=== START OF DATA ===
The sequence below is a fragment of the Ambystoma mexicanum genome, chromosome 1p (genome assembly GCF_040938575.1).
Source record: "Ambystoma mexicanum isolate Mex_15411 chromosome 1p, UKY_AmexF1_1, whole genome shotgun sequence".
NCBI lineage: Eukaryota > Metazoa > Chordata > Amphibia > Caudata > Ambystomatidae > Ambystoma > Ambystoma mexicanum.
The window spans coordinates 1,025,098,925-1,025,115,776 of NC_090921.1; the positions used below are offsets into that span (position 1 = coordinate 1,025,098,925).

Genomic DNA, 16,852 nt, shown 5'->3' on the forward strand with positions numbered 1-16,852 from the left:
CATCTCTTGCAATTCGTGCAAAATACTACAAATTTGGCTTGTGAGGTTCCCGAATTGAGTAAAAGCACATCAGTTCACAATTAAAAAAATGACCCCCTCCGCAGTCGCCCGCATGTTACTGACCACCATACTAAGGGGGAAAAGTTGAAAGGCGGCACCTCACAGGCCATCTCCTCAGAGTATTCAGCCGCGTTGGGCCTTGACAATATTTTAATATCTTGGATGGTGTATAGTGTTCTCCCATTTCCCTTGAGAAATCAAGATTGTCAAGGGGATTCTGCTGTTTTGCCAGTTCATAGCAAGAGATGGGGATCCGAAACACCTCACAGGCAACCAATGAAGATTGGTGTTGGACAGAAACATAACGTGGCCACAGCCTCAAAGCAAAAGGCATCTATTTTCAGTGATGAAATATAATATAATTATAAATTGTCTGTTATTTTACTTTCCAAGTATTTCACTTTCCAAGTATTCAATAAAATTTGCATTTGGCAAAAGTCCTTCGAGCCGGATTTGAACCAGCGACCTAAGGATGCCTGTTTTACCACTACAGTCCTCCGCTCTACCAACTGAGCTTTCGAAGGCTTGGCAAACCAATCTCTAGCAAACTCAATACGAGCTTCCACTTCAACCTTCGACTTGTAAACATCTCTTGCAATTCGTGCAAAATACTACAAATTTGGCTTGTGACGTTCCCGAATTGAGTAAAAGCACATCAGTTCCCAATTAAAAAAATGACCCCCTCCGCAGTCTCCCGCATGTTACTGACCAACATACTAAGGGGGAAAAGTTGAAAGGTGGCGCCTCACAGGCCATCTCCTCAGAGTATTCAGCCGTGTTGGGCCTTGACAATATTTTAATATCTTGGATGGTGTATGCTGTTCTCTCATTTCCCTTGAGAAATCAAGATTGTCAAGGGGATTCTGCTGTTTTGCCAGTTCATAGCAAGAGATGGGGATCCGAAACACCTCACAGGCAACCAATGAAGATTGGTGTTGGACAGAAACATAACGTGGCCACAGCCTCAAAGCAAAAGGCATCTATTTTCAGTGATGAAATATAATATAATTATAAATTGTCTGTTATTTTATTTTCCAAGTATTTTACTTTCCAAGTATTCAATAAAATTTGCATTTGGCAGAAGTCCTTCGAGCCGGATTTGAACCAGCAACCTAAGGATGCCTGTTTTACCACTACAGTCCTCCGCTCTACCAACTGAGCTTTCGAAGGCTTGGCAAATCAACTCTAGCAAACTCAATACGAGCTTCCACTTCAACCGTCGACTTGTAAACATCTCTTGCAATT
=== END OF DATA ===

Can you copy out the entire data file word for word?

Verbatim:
The sequence below is a fragment of the Ambystoma mexicanum genome, chromosome 1p (genome assembly GCF_040938575.1).
Source record: "Ambystoma mexicanum isolate Mex_15411 chromosome 1p, UKY_AmexF1_1, whole genome shotgun sequence".
NCBI lineage: Eukaryota > Metazoa > Chordata > Amphibia > Caudata > Ambystomatidae > Ambystoma > Ambystoma mexicanum.
The window spans coordinates 1,025,098,925-1,025,115,776 of NC_090921.1; the positions used below are offsets into that span (position 1 = coordinate 1,025,098,925).

Genomic DNA, 16,852 nt, shown 5'->3' on the forward strand with positions numbered 1-16,852 from the left:
CATCTCTTGCAATTCGTGCAAAATACTACAAATTTGGCTTGTGAGGTTCCCGAATTGAGTAAAAGCACATCAGTTCACAATTAAAAAAATGACCCCCTCCGCAGTCGCCCGCATGTTACTGACCACCATACTAAGGGGGAAAAGTTGAAAGGCGGCACCTCACAGGCCATCTCCTCAGAGTATTCAGCCGCGTTGGGCCTTGACAATATTTTAATATCTTGGATGGTGTATAGTGTTCTCCCATTTCCCTTGAGAAATCAAGATTGTCAAGGGGATTCTGCTGTTTTGCCAGTTCATAGCAAGAGATGGGGATCCGAAACACCTCACAGGCAACCAATGAAGATTGGTGTTGGACAGAAACATAACGTGGCCACAGCCTCAAAGCAAAAGGCATCTATTTTCAGTGATGAAATATAATATAATTATAAATTGTCTGTTATTTTACTTTCCAAGTATTTCACTTTCCAAGTATTCAATAAAATTTGCATTTGGCAAAAGTCCTTCGAGCCGGATTTGAACCAGCGACCTAAGGATGCCTGTTTTACCACTACAGTCCTCCGCTCTACCAACTGAGCTTTCGAAGGCTTGGCAAACCAATCTCTAGCAAACTCAATACGAGCTTCCACTTCAACCTTCGACTTGTAAACATCTCTTGCAATTCGTGCAAAATACTACAAATTTGGCTTGTGACGTTCCCGAATTGAGTAAAAGCACATCAGTTCCCAATTAAAAAAATGACCCCCTCCGCAGTCTCCCGCATGTTACTGACCAACATACTAAGGGGGAAAAGTTGAAAGGTGGCGCCTCACAGGCCATCTCCTCAGAGTATTCAGCCGTGTTGGGCCTTGACAATATTTTAATATCTTGGATGGTGTATGCTGTTCTCTCATTTCCCTTGAGAAATCAAGATTGTCAAGGGGATTCTGCTGTTTTGCCAGTTCATAGCAAGAGATGGGGATCCGAAACACCTCACAGGCAACCAATGAAGATTGGTGTTGGACAGAAACATAACGTGGCCACAGCCTCAAAGCAAAAGGCATCTATTTTCAGTGATGAAATATAATATAATTATAAATTGTCTGTTATTTTATTTTCCAAGTATTTTACTTTCCAAGTATTCAATAAAATTTGCATTTGGCAGAAGTCCTTCGAGCCGGATTTGAACCAGCAACCTAAGGATGCCTGTTTTACCACTACAGTCCTCCGCTCTACCAACTGAGCTTTCGAAGGCTTGGCAAATCAACTCTAGCAAACTCAATACGAGCTTCCACTTCAACCGTCGACTTGTAAACATCTCTTGCAATT